We’re now as unpopular as you

George Akerlof and Robert Shiller, in their recent book Animal Spirits, argued that economists tend to focus on what is seen as a departure from the accepted model or norm rather than focusing on what might actually be the real world situation. For example, the authors speculate on why economists dwell on the fact that US unemployment during the Great Depression got as high as 25% rather than considering why 75% of workers were able to remain gainfully employed.

I was reminded of Akerlof and Shiller’s point when pondering the recent shift in the apparent support for the Liberal Democrats. The Lib Dems have moved from third place to first place in one weekend opinion poll and as a result the outcome of the election is thrown open. Political commentators talk of this being a “game changer” or even the start of a completely new chapter in British politics.

Of course, the Lib Dems might not be able to sustain this level of support for very long. But whether they do or not, what interests me is the way in which this shift in support has been portrayed over the last few days. The shift in Lib Dem support is being seen as a huge change, yet if one looks at the opinion polls – which we should remember have a relatively small sample size - only between 8-10% of people appear to have shifted their views.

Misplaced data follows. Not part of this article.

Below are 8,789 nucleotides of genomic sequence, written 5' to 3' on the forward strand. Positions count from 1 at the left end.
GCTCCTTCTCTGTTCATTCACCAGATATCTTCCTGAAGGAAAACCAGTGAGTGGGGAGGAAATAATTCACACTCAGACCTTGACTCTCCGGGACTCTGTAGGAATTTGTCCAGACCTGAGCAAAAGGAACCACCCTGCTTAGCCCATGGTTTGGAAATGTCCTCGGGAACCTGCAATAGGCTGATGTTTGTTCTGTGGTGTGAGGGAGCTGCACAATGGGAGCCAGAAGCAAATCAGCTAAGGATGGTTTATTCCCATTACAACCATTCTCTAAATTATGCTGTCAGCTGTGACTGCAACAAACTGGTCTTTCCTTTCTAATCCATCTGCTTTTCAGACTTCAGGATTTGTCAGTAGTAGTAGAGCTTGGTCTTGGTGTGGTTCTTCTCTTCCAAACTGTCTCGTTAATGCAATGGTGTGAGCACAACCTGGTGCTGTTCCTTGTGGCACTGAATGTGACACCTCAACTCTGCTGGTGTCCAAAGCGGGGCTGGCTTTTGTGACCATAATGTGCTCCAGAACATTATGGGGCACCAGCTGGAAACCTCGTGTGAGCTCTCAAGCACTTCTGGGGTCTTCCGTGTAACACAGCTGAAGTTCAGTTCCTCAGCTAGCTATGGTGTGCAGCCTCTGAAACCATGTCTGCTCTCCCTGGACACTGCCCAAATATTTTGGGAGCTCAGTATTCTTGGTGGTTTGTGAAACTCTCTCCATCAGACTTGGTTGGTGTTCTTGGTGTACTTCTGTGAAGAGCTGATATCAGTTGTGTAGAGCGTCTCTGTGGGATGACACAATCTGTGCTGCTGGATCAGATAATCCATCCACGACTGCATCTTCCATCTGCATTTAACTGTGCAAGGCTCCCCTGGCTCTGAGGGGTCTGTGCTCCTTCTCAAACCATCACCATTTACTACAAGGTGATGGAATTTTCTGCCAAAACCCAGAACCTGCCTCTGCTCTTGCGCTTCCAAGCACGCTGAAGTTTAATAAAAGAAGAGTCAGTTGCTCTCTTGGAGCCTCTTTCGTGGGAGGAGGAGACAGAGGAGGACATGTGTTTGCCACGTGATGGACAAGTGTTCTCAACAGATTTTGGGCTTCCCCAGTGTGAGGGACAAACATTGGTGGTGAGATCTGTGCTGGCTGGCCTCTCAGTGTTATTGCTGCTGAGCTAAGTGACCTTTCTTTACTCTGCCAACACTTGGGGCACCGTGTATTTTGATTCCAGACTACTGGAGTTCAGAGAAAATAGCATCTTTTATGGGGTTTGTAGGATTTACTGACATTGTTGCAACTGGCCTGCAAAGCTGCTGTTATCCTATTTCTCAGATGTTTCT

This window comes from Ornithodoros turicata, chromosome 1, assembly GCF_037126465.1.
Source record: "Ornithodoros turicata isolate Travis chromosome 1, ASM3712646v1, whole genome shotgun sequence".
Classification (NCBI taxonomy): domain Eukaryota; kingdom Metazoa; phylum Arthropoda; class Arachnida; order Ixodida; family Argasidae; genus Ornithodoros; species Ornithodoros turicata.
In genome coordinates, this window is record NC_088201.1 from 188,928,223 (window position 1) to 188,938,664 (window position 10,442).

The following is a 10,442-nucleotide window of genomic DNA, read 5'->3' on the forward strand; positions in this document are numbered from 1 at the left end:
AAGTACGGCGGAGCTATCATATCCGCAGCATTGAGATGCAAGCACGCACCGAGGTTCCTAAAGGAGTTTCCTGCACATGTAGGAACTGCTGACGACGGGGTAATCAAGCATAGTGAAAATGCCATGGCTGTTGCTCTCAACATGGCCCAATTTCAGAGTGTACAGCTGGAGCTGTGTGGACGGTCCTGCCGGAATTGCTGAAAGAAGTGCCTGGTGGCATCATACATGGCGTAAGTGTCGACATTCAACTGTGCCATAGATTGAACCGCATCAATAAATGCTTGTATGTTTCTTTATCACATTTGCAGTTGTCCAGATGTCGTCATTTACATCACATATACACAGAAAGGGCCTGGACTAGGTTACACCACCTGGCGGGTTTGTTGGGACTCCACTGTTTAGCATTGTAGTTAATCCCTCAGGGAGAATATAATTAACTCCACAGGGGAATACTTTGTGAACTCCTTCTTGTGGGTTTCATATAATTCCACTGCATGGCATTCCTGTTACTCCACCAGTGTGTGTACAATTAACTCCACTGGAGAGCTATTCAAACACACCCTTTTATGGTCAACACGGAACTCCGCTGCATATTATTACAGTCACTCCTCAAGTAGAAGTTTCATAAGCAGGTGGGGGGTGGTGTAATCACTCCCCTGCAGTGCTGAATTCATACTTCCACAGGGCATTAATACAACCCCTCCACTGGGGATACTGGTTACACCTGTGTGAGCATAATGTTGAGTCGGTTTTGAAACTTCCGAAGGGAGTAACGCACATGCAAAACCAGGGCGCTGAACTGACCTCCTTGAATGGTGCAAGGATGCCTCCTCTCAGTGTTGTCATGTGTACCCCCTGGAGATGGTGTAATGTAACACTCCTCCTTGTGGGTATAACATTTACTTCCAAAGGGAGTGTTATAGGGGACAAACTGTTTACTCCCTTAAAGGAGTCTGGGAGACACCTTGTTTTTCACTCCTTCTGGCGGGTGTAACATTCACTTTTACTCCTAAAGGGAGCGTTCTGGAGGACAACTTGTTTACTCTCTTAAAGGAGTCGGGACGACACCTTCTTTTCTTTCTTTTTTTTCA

Indeed, it is possible to present the change in Lib Dem support rather differently: this week they are opposed by only 70% of the electorate compared with 80% last week. This certainly doesn’t sound like a “game changer”. A more sane response to this small shift would be to conclude that Nick Clegg and the Lib Dems are now only as unpopular as Labour and the Conservatives. On this basis I’m not sure they deserve congratulating quite yet.

Yes, but when you put it that way, then it sounds as if it might actually be easier to maintain!